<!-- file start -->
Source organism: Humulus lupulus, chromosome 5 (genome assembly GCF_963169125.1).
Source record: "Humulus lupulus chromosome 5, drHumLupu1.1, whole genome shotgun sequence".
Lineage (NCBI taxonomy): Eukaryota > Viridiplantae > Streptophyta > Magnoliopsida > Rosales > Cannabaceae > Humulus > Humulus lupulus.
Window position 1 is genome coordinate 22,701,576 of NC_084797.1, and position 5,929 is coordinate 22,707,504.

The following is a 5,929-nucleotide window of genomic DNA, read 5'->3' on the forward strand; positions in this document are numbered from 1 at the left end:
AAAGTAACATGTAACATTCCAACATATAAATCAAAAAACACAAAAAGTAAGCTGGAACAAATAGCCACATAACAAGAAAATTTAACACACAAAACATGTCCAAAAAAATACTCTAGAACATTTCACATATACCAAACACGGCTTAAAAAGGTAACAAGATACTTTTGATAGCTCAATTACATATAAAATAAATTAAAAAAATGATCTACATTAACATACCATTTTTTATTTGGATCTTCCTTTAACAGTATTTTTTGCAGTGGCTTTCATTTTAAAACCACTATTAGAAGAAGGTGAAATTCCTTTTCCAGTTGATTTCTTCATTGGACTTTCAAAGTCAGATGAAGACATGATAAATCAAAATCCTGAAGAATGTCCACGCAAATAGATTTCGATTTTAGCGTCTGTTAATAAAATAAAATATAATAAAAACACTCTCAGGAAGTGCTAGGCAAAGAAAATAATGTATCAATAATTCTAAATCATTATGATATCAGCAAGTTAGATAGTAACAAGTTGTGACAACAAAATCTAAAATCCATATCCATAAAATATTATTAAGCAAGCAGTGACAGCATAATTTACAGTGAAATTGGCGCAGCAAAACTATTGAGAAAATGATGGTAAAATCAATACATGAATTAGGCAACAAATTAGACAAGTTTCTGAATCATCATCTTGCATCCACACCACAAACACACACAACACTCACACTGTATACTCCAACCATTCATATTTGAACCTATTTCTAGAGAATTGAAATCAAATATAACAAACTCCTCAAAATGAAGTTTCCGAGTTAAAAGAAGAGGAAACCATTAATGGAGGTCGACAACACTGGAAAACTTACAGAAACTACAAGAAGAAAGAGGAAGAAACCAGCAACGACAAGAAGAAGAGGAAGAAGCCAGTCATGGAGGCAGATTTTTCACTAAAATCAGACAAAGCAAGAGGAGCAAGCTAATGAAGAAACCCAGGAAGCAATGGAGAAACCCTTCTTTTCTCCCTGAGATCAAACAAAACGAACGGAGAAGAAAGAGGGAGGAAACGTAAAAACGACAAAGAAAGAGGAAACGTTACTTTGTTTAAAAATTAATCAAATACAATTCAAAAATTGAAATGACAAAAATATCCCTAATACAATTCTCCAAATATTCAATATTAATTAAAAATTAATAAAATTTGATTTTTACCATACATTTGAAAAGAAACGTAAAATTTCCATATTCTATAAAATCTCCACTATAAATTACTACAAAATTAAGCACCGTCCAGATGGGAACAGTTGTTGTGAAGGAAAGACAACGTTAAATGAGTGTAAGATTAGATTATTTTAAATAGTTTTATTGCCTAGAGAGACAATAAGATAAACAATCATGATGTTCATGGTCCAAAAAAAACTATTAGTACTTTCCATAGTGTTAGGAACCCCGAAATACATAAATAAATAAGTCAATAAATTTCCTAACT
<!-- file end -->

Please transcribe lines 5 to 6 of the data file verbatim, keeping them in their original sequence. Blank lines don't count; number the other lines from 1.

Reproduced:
The following is a 5,929-nucleotide window of genomic DNA, read 5'->3' on the forward strand; positions in this document are numbered from 1 at the left end:
AAAGTAACATGTAACATTCCAACATATAAATCAAAAAACACAAAAAGTAAGCTGGAACAAATAGCCACATAACAAGAAAATTTAACACACAAAACATGTCCAAAAAAATACTCTAGAACATTTCACATATACCAAACACGGCTTAAAAAGGTAACAAGATACTTTTGATAGCTCAATTACATATAAAATAAATTAAAAAAATGATCTACATTAACATACCATTTTTTATTTGGATCTTCCTTTAACAGTATTTTTTGCAGTGGCTTTCATTTTAAAACCACTATTAGAAGAAGGTGAAATTCCTTTTCCAGTTGATTTCTTCATTGGACTTTCAAAGTCAGATGAAGACATGATAAATCAAAATCCTGAAGAATGTCCACGCAAATAGATTTCGATTTTAGCGTCTGTTAATAAAATAAAATATAATAAAAACACTCTCAGGAAGTGCTAGGCAAAGAAAATAATGTATCAATAATTCTAAATCATTATGATATCAGCAAGTTAGATAGTAACAAGTTGTGACAACAAAATCTAAAATCCATATCCATAAAATATTATTAAGCAAGCAGTGACAGCATAATTTACAGTGAAATTGGCGCAGCAAAACTATTGAGAAAATGATGGTAAAATCAATACATGAATTAGGCAACAAATTAGACAAGTTTCTGAATCATCATCTTGCATCCACACCACAAACACACACAACACTCACACTGTATACTCCAACCATTCATATTTGAACCTATTTCTAGAGAATTGAAATCAAATATAACAAACTCCTCAAAATGAAGTTTCCGAGTTAAAAGAAGAGGAAACCATTAATGGAGGTCGACAACACTGGAAAACTTACAGAAACTACAAGAAGAAAGAGGAAGAAACCAGCAACGACAAGAAGAAGAGGAAGAAGCCAGTCATGGAGGCAGATTTTTCACTAAAATCAGACAAAGCAAGAGGAGCAAGCTAATGAAGAAACCCAGGAAGCAATGGAGAAACCCTTCTTTTCTCCCTGAGATCAAACAAAACGAACGGAGAAGAAAGAGGGAGGAAACGTAAAAACGACAAAGAAAGAGGAAACGTTACTTTGTTTAAAAATTAATCAAATACAATTCAAAAATTGAAATGACAAAAATATCCCTAATACAATTCTCCAAATATTCAATATTAATTAAAAATTAATAAAATTTGATTTTTACCATACATTTGAAAAGAAACGTAAAATTTCCATATTCTATAAAATCTCCACTATAAATTACTACAAAATTAAGCACCGTCCAGATGGGAACAGTTGTTGTGAAGGAAAGACAACGTTAAATGAGTGTAAGATTAGATTATTTTAAATAGTTTTATTGCCTAGAGAGACAATAAGATAAACAATCATGATGTTCATGGTCCAAAAAAAACTATTAGTACTTTCCATAGTGTTAGGAACCCCGAAATACATAAATAAATAAGTCAATAAATTTCCTAACT